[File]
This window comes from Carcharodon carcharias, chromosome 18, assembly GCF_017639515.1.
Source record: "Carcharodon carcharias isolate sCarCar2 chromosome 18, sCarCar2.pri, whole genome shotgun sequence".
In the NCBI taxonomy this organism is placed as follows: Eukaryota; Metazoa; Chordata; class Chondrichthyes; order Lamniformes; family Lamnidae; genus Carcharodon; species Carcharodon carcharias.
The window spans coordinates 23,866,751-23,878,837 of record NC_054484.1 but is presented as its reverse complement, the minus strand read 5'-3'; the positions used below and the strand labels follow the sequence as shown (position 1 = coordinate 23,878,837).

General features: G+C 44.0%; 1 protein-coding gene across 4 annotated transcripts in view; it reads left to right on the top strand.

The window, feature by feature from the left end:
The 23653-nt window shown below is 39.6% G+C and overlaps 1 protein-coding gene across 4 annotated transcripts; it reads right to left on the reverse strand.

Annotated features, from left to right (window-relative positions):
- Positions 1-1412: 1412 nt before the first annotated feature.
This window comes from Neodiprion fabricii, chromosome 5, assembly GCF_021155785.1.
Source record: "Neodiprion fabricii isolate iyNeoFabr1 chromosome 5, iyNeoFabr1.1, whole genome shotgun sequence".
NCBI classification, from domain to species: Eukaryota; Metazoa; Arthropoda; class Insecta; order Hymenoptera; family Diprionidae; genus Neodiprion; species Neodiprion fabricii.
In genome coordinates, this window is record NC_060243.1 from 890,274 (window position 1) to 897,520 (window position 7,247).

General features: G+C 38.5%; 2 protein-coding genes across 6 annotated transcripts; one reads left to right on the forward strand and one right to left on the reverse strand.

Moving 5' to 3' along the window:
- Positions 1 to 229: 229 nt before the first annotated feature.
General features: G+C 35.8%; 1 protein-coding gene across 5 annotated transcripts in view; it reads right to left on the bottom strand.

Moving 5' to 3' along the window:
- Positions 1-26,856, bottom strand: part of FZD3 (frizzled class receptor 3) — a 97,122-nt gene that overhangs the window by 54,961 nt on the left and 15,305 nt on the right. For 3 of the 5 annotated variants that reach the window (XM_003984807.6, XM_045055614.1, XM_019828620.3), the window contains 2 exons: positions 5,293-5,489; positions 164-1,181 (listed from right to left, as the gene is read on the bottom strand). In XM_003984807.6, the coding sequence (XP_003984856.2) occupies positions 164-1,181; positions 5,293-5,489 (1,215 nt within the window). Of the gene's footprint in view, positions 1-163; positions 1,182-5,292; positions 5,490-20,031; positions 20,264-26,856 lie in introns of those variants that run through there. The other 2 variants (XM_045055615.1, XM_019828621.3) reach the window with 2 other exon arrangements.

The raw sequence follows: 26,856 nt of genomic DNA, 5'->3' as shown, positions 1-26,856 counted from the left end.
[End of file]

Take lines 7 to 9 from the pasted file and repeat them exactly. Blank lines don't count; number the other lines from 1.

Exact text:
The 23653-nt window shown below is 39.6% G+C and overlaps 1 protein-coding gene across 4 annotated transcripts; it reads right to left on the reverse strand.

Annotated features, from left to right (window-relative positions):
- Positions 1-1412: 1412 nt before the first annotated feature.